April 2010
Volume 51, Issue 13
ARVO Annual Meeting Abstract  |   April 2010
DNA Methylation Changes Associated With Ganglion Cell Apoptosis in a Rat Model of Glaucoma
Author Affiliations & Notes
  • K. Torres
    Ophthalmology, Wilmer Eye Institute, Johns Hopkins Univ, Baltimore, Maryland
  • M. Assadian
    Ophthalmology, Wilmer Eye Institute, Johns Hopkins Univ, Baltimore, Maryland
  • S. L. Merbs
    Ophthalmology, Wilmer Eye Institute, Johns Hopkins Univ, Baltimore, Maryland
  • Footnotes
    Commercial Relationships  K. Torres, None; M. Assadian, None; S.L. Merbs, None.
  • Footnotes
    Support  Glaucoma Foundation
Investigative Ophthalmology & Visual Science April 2010, Vol.51, 1689. doi:
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      K. Torres, M. Assadian, S. L. Merbs; DNA Methylation Changes Associated With Ganglion Cell Apoptosis in a Rat Model of Glaucoma. Invest. Ophthalmol. Vis. Sci. 2010;51(13):1689.

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      © ARVO (1962-2015); The Authors (2016-present)

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Purpose: : Previously published analyses of animal glaucoma models have demonstrated that the induction of retinal ganglion cell injury and subsequent apoptosis leads to complex changes in gene expression. In recent years, there has been growing interest in the role of epigenetic mechanisms that regulate gene expression because they appear to provide an important dimension to transcriptional regulation. To correlate DNA methylation changes with gene expression changes in an experimental model of glaucoma, bisulfite sequencing was used to determine the DNA methylation status of the region around the transcription start site of genes known to change expression with experimentally induced elevation of IOP.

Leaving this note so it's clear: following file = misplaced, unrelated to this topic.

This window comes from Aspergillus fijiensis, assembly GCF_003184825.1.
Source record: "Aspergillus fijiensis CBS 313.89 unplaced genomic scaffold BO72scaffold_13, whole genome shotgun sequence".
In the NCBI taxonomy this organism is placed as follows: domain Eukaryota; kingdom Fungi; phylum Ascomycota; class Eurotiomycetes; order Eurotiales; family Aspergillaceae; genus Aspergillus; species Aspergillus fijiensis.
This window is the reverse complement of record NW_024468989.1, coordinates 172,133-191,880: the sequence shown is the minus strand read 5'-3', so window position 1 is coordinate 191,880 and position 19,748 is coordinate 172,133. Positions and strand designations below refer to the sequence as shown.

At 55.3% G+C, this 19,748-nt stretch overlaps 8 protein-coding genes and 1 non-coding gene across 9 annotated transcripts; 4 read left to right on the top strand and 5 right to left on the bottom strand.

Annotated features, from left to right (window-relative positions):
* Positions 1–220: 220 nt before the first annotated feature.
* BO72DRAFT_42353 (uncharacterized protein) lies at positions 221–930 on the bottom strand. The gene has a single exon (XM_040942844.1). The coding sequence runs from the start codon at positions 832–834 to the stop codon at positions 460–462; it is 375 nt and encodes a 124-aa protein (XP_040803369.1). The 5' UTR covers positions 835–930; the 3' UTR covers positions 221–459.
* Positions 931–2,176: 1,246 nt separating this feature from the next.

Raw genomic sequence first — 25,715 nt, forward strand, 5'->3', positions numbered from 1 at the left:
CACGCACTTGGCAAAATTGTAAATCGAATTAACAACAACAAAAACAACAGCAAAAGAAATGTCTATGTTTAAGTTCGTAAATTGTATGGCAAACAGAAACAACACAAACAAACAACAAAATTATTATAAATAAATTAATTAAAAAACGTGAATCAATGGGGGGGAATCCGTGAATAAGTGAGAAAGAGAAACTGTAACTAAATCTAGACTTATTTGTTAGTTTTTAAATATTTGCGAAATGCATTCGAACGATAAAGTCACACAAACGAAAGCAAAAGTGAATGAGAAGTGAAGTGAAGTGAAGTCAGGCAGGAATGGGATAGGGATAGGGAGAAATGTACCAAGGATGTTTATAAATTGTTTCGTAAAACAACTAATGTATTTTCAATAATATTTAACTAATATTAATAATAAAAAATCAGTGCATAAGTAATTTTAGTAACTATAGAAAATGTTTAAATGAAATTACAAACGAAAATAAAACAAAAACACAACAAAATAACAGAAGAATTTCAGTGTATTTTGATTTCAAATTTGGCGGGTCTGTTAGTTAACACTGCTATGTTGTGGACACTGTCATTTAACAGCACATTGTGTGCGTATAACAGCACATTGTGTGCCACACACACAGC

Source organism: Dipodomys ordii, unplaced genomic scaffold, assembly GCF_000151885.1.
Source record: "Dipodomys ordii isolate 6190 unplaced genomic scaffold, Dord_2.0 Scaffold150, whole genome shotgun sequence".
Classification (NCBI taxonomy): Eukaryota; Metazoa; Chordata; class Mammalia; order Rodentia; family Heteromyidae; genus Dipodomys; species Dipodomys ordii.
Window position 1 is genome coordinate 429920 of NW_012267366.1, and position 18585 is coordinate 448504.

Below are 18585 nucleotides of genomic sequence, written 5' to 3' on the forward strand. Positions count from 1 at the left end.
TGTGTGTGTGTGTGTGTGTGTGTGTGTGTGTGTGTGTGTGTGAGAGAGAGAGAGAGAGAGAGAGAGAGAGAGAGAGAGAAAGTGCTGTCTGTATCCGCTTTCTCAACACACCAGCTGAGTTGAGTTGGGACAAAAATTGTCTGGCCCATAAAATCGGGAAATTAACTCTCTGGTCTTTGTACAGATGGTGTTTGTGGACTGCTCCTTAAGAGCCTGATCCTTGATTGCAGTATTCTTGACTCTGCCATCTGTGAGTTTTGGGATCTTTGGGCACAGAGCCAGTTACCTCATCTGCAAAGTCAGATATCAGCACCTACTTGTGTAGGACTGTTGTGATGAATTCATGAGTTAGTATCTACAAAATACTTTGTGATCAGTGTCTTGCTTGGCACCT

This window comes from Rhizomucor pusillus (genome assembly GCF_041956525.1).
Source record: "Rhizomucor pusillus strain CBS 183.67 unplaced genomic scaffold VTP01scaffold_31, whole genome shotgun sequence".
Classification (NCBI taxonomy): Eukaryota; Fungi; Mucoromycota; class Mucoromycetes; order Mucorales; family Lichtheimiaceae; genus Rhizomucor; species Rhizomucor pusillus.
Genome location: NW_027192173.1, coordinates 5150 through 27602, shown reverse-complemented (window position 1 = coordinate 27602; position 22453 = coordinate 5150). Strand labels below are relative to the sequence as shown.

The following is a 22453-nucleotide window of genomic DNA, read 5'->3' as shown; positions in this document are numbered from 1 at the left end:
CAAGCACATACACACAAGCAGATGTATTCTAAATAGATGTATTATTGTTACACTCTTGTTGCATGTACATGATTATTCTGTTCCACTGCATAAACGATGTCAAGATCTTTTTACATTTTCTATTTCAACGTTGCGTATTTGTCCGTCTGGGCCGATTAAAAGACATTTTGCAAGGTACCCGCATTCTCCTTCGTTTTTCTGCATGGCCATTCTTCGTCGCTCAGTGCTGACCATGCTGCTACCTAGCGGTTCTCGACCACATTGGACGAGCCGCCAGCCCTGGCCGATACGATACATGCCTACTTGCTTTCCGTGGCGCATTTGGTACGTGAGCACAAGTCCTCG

Methods: : Five genes whose expression was increased by elevated IOP as determined by both array analysis and QPCR (Ednrb, Edn2, Tnfrsf1a, Timp1, and Anxa3) and five genes whose expression was decreased by elevated IOP (Sncg, Nefl, Nrn1, Cplx1, and Sorl1) were bisulfite-sequenced in rat retina, kidney and testes. Then 16 rats underwent laser treatment in one eye, and half of these underwent as second laser treatment one week later. A second set of 16 rats had corresponding sham treatments. All rats were sacrificed 1 week after their final laser treatment. The eye cups from the experimental and sham treated eyes were cryoprotected, 10-um sections were thaw-mounted onto PEN foil slides, and laser capture microdissection was used to isolate cells from the ganglion cell layer (GCL). Isolated genomic DNA was bisulfite-modified and the above genes sequenced.

Results: : Some of the genes (ex. Sorl1) had DNA methylation patterns that were unique in each of the tissues/cells tested (kidney/testes, retina, and cells from the GCL). Other genes had similar or identical DNA methylation patterns in all tissues (ex. all CpG sites around the TSS of Ednrb were methylated in all tissues/cells). The DNA methylation patterns of the genes in GCL cells from the laser-treated rats are being compared the DNA methylation patterns from the sham-treated rats.

Conclusions: : In normal rats, we have demonstrated GCL-specific DNA methylation patterns of genes known to change expression levels in a rat model of glaucoma, and we are currently correlating these patterns in the same cell population from rats with elevated IOP. Characterizing and understanding the role that DNA methylation might play in the apoptosis of ganglion cells in glaucoma will provide necessary fundamental knowledge and set the stage for future mechanistic studies exploring the role of epigenetic mechanisms in glaucoma.

Keywords: gene/expression 

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